Among patients experiencing gastroesophageal reflux symptoms, inadequate symptom relief with proton pump inhibitor (PPI) therapy, the absence of severe esophagitis, and acid exposure measured via reflux monitoring was predictive of a patient’s ability to discontinue PPI use without symptom escalation, according to findings published in Gastroenterology.

Researchers conducted a double-blind, single-arm clinical trial (ClinicalTrials.gov identifier NCT03202537) in adults (N=128) with gastro-esophageal reflux symptoms who had inadequate response to PPI therapy recruited between 2017 and 2020. Patients who experienced 8 weeks of heartburn, regurgitation, or non-cardiac chest pain at least twice per week despite PPI therapy were eligible for enrollment.

Participants discontinued PPI therapy for 3 weeks and were assessed at 1 week via 96-hour wireless reflux monitoring. Participants then responded to the gastroesophageal reflux disease questionnaire (GerdQ) and the Reflux Symptom Questionnaire Electronic Diary (RESQ-eD) and were assessed for DeMeester scores.


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Mean participant age was 48.6 plus or minus 14.9 years; 41% of participants were men, with a mean body mass index of 27.1 plus or minus 5.5 kg/m2, a mean GerdQ score of 8.6 plus or minus 4.2, a total acid exposure time of 5.8 plus or minus 3.8%, and a mean DeMeester score of 21.6 plus or minus 13.6.

Most participants (66%) resumed their PPI therapy. Compared with patients who discontinued PPI therapy, those who resumed had higher mean baseline GerdQ (9.3 vs 7.2; P =.01) and RESQ-eD (17.8 vs 12.0; P =.02) scores. During reflux monitoring, those who resumed PPI had higher acid exposure times (6.6% vs 4.3%; P <.01). For every day with an acid exposure time greater than 4%, there was a 1.8 increased odds for resuming PPI (odds ratio [OR], 1.82; 95% CI, 1.34-2.56; P <.01).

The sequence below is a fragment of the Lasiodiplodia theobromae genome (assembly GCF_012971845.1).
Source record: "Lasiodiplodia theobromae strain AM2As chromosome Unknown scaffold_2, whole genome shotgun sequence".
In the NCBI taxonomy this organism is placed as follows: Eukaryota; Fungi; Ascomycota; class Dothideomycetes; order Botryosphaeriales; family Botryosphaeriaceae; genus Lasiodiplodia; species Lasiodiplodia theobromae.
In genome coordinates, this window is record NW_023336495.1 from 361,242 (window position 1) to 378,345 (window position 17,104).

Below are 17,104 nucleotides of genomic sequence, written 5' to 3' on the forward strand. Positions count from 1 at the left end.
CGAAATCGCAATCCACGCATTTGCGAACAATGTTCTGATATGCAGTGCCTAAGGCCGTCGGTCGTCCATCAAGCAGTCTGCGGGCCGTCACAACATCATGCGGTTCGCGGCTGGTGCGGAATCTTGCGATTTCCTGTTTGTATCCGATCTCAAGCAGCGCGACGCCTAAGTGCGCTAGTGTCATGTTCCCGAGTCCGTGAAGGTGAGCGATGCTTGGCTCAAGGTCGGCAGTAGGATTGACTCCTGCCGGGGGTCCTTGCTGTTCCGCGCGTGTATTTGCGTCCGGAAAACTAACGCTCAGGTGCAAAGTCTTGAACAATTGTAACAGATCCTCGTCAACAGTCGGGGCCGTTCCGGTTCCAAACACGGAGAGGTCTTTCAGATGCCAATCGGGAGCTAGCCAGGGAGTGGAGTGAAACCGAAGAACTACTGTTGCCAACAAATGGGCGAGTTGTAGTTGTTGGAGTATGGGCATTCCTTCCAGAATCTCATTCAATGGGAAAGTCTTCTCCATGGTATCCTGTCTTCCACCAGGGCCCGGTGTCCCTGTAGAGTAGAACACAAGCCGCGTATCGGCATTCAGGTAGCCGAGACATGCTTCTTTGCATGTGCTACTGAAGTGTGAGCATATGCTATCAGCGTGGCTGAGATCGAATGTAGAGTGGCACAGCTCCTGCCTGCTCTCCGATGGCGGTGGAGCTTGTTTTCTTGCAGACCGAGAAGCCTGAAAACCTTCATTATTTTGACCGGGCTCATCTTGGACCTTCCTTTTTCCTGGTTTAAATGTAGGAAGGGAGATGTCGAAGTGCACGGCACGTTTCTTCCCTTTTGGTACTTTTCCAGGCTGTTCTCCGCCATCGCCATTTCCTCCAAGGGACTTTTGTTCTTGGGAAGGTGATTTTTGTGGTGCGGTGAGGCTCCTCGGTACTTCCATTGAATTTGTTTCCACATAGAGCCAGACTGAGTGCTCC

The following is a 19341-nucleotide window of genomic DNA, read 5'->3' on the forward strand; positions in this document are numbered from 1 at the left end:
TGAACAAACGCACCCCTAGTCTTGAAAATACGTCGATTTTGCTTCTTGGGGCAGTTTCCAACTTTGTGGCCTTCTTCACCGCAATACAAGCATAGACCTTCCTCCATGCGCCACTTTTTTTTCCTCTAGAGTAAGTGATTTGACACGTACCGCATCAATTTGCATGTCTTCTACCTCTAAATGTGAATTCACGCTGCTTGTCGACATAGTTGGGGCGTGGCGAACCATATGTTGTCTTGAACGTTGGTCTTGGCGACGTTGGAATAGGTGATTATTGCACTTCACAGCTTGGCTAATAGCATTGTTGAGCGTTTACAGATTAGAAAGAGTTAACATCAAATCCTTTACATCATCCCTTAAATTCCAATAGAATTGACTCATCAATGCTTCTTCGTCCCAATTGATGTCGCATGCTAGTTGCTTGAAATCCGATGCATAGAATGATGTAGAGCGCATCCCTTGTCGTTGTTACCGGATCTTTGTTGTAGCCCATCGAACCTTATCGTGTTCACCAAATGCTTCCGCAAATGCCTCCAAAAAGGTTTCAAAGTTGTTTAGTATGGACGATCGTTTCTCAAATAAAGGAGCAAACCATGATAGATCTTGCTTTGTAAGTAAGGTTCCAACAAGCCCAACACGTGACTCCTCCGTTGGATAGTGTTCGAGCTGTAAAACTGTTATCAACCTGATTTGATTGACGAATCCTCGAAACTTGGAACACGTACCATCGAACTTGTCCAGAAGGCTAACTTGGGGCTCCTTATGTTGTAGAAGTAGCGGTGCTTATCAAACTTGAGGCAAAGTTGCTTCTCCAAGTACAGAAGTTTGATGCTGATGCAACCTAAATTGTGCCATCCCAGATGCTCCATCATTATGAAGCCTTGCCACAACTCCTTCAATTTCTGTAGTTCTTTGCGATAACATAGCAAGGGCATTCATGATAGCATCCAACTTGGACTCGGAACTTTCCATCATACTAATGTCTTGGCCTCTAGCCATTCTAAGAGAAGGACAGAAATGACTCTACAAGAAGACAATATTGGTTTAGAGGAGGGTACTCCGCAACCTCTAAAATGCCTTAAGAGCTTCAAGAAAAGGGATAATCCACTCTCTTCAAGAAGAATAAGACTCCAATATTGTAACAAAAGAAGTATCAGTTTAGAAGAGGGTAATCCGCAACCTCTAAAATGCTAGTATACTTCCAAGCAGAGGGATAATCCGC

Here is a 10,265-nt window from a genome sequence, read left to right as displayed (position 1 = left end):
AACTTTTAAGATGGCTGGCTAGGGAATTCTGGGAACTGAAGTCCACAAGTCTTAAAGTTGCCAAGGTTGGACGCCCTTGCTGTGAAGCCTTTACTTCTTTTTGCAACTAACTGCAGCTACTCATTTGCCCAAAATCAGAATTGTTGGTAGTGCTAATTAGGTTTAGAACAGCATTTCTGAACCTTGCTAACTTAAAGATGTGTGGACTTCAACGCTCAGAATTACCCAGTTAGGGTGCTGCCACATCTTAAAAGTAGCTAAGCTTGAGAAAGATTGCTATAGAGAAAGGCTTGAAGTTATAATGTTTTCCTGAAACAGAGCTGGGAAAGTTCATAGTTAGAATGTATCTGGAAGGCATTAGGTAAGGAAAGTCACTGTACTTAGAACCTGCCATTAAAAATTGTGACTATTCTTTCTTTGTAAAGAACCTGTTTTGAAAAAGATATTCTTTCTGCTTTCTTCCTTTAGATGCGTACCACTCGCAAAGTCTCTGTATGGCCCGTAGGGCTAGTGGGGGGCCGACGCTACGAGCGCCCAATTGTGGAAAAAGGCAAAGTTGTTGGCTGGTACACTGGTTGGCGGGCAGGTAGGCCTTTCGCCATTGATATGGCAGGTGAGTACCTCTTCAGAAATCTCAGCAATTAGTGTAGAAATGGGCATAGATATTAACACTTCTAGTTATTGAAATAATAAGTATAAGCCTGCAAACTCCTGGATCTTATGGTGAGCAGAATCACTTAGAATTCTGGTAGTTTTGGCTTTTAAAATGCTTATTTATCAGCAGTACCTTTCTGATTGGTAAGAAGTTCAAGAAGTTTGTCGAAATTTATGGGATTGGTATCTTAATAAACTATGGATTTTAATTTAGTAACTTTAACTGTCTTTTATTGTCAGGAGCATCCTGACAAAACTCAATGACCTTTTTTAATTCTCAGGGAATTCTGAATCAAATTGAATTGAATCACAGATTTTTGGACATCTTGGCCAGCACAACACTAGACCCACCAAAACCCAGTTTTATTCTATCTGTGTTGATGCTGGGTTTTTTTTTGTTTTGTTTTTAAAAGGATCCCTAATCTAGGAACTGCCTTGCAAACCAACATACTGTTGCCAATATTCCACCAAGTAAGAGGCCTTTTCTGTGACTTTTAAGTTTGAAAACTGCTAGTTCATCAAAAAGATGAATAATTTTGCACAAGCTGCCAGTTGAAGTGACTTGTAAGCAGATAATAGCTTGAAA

Patients who experienced 0 days with an acid exposure time greater than 4% were 10 times more likely to discontinue PPI compared with patients who experienced at least 4% acid exposure time each day (OR, 10.0; 95% CI, 2.70-43.32; P <.01).

At the study conclusion, the association of PPI cessation with gastroesophageal reflux disease (GERD) remained unclear. Although the investigators observed a trend for PPI resumption among patients with GERD, 14 patients without GERD resumed PPI, and 15 patients with GERD discontinued PPI. However, patients with GERD had a significantly greater reduction in RESQ-eD scores (-42.1% vs -7%; P =.03) compared with patients without GERD.

Study limitations include the lack of a placebo arm, which may introduce response bias among participants.

“This study is the first of its kind to provide high-level evidence in support of early reflux monitoring off acid suppression in order to phenotype the patient with inadequate PPI response, and [to] personalize care accordingly,” the researchers concluded. “A phenotype guided care approach for patients with suspected GERD and inadequate PPI response has tremendous implications for health-related quality of life and resource utilization associated with GERD.”

Disclosure: Several study authors declared affiliations with the pharmaceutical industry. Please see the original reference for a full list of authors’ disclosures.

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Reference

Yadlapati R, Masihi M, Gyawali P, et al. Ambulatory reflux monitoring guides proton pump inhibitor discontinuation in patients with gastroesophageal reflux symptoms: a clinical trial. Published online September 16, 2020. Gastroenterology. doi: 10.1053/j.gastro.2020.09.013